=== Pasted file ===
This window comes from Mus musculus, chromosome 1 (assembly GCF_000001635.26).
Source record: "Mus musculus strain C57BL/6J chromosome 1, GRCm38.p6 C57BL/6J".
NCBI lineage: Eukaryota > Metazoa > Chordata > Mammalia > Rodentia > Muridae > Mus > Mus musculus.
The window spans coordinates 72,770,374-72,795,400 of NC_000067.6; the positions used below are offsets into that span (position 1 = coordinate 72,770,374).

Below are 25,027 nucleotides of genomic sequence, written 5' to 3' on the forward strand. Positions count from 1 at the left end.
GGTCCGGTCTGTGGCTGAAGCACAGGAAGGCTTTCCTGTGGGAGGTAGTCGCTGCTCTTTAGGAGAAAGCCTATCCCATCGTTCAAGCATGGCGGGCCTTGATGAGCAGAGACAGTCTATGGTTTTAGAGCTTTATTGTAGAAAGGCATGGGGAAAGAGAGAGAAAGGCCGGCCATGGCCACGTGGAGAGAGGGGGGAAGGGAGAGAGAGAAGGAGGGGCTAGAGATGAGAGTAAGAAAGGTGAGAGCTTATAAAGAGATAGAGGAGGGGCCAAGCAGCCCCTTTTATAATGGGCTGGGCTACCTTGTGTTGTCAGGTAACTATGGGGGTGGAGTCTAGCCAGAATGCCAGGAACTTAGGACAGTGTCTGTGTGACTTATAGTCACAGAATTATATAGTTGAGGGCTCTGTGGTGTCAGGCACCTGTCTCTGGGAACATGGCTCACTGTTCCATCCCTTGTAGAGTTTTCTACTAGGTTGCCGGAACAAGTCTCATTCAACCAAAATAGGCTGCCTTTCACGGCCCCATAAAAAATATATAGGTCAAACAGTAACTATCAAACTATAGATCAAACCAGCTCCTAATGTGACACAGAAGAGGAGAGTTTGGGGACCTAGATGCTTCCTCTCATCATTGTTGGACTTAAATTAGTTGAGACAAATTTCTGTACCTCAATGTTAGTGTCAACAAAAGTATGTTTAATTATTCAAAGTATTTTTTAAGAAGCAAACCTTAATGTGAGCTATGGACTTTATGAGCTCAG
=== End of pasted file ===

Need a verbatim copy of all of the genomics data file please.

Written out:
This window comes from Mus musculus, chromosome 1 (assembly GCF_000001635.26).
Source record: "Mus musculus strain C57BL/6J chromosome 1, GRCm38.p6 C57BL/6J".
NCBI lineage: Eukaryota > Metazoa > Chordata > Mammalia > Rodentia > Muridae > Mus > Mus musculus.
The window spans coordinates 72,770,374-72,795,400 of NC_000067.6; the positions used below are offsets into that span (position 1 = coordinate 72,770,374).

Below are 25,027 nucleotides of genomic sequence, written 5' to 3' on the forward strand. Positions count from 1 at the left end.
GGTCCGGTCTGTGGCTGAAGCACAGGAAGGCTTTCCTGTGGGAGGTAGTCGCTGCTCTTTAGGAGAAAGCCTATCCCATCGTTCAAGCATGGCGGGCCTTGATGAGCAGAGACAGTCTATGGTTTTAGAGCTTTATTGTAGAAAGGCATGGGGAAAGAGAGAGAAAGGCCGGCCATGGCCACGTGGAGAGAGGGGGGAAGGGAGAGAGAGAAGGAGGGGCTAGAGATGAGAGTAAGAAAGGTGAGAGCTTATAAAGAGATAGAGGAGGGGCCAAGCAGCCCCTTTTATAATGGGCTGGGCTACCTTGTGTTGTCAGGTAACTATGGGGGTGGAGTCTAGCCAGAATGCCAGGAACTTAGGACAGTGTCTGTGTGACTTATAGTCACAGAATTATATAGTTGAGGGCTCTGTGGTGTCAGGCACCTGTCTCTGGGAACATGGCTCACTGTTCCATCCCTTGTAGAGTTTTCTACTAGGTTGCCGGAACAAGTCTCATTCAACCAAAATAGGCTGCCTTTCACGGCCCCATAAAAAATATATAGGTCAAACAGTAACTATCAAACTATAGATCAAACCAGCTCCTAATGTGACACAGAAGAGGAGAGTTTGGGGACCTAGATGCTTCCTCTCATCATTGTTGGACTTAAATTAGTTGAGACAAATTTCTGTACCTCAATGTTAGTGTCAACAAAAGTATGTTTAATTATTCAAAGTATTTTTTAAGAAGCAAACCTTAATGTGAGCTATGGACTTTATGAGCTCAG